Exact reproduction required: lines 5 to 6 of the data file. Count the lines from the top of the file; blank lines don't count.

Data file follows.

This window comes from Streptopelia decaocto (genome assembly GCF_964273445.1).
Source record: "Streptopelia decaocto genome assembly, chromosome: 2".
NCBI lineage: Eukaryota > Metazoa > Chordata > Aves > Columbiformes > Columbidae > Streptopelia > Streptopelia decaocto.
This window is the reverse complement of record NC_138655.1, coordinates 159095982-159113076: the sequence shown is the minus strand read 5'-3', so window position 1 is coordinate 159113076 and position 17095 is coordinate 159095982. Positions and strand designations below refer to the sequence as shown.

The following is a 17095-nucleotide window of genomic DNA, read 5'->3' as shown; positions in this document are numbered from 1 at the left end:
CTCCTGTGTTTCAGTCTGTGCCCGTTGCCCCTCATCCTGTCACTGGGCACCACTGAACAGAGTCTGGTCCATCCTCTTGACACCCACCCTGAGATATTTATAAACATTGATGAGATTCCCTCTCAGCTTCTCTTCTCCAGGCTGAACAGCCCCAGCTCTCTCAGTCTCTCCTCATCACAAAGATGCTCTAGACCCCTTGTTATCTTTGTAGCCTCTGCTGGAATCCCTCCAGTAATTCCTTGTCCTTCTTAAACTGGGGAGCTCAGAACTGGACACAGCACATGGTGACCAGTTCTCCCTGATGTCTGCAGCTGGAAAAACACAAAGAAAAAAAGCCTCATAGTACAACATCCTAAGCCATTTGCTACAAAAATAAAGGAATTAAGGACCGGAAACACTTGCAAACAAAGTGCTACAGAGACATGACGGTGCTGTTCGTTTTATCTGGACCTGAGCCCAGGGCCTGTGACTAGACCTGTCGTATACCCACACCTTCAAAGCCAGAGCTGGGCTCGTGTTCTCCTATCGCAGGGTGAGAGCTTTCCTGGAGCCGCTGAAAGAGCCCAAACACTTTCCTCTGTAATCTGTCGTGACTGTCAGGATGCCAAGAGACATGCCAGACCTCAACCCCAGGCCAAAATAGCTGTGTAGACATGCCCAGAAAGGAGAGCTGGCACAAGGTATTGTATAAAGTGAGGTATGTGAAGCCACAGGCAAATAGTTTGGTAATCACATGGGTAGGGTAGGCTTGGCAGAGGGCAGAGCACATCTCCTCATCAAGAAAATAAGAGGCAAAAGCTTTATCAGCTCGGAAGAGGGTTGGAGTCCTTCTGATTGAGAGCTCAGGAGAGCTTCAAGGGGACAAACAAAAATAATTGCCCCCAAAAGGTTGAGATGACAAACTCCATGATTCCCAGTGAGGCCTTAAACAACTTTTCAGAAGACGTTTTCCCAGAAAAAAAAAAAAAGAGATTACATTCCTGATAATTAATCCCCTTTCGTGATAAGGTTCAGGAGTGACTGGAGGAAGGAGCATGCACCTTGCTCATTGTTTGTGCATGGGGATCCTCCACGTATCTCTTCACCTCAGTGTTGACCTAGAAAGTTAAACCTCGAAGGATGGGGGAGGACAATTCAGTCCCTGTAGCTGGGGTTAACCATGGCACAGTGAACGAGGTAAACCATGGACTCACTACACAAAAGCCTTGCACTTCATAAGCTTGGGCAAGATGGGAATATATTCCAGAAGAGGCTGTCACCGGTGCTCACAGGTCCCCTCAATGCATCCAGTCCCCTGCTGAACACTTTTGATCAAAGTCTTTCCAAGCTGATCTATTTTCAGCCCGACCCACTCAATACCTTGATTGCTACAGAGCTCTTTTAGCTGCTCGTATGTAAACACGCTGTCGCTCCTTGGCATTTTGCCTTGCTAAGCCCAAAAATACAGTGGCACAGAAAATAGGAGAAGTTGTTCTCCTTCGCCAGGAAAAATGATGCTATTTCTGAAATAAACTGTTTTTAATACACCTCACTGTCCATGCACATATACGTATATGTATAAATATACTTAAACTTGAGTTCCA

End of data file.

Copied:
The following is a 17095-nucleotide window of genomic DNA, read 5'->3' as shown; positions in this document are numbered from 1 at the left end:
CTCCTGTGTTTCAGTCTGTGCCCGTTGCCCCTCATCCTGTCACTGGGCACCACTGAACAGAGTCTGGTCCATCCTCTTGACACCCACCCTGAGATATTTATAAACATTGATGAGATTCCCTCTCAGCTTCTCTTCTCCAGGCTGAACAGCCCCAGCTCTCTCAGTCTCTCCTCATCACAAAGATGCTCTAGACCCCTTGTTATCTTTGTAGCCTCTGCTGGAATCCCTCCAGTAATTCCTTGTCCTTCTTAAACTGGGGAGCTCAGAACTGGACACAGCACATGGTGACCAGTTCTCCCTGATGTCTGCAGCTGGAAAAACACAAAGAAAAAAAGCCTCATAGTACAACATCCTAAGCCATTTGCTACAAAAATAAAGGAATTAAGGACCGGAAACACTTGCAAACAAAGTGCTACAGAGACATGACGGTGCTGTTCGTTTTATCTGGACCTGAGCCCAGGGCCTGTGACTAGACCTGTCGTATACCCACACCTTCAAAGCCAGAGCTGGGCTCGTGTTCTCCTATCGCAGGGTGAGAGCTTTCCTGGAGCCGCTGAAAGAGCCCAAACACTTTCCTCTGTAATCTGTCGTGACTGTCAGGATGCCAAGAGACATGCCAGACCTCAACCCCAGGCCAAAATAGCTGTGTAGACATGCCCAGAAAGGAGAGCTGGCACAAGGTATTGTATAAAGTGAGGTATGTGAAGCCACAGGCAAATAGTTTGGTAATCACATGGGTAGGGTAGGCTTGGCAGAGGGCAGAGCACATCTCCTCATCAAGAAAATAAGAGGCAAAAGCTTTATCAGCTCGGAAGAGGGTTGGAGTCCTTCTGATTGAGAGCTCAGGAGAGCTTCAAGGGGACAAACAAAAATAATTGCCCCCAAAAGGTTGAGATGACAAACTCCATGATTCCCAGTGAGGCCTTAAACAACTTTTCAGAAGACGTTTTCCCAGAAAAAAAAAAAAAGAGATTACATTCCTGATAATTAATCCCCTTTCGTGATAAGGTTCAGGAGTGACTGGAGGAAGGAGCATGCACCTTGCTCATTGTTTGTGCATGGGGATCCTCCACGTATCTCTTCACCTCAGTGTTGACCTAGAAAGTTAAACCTCGAAGGATGGGGGAGGACAATTCAGTCCCTGTAGCTGGGGTTAACCATGGCACAGTGAACGAGGTAAACCATGGACTCACTACACAAAAGCCTTGCACTTCATAAGCTTGGGCAAGATGGGAATATATTCCAGAAGAGGCTGTCACCGGTGCTCACAGGTCCCCTCAATGCATCCAGTCCCCTGCTGAACACTTTTGATCAAAGTCTTTCCAAGCTGATCTATTTTCAGCCCGACCCACTCAATACCTTGATTGCTACAGAGCTCTTTTAGCTGCTCGTATGTAAACACGCTGTCGCTCCTTGGCATTTTGCCTTGCTAAGCCCAAAAATACAGTGGCACAGAAAATAGGAGAAGTTGTTCTCCTTCGCCAGGAAAAATGATGCTATTTCTGAAATAAACTGTTTTTAATACACCTCACTGTCCATGCACATATACGTATATGTATAAATATACTTAAACTTGAGTTCCA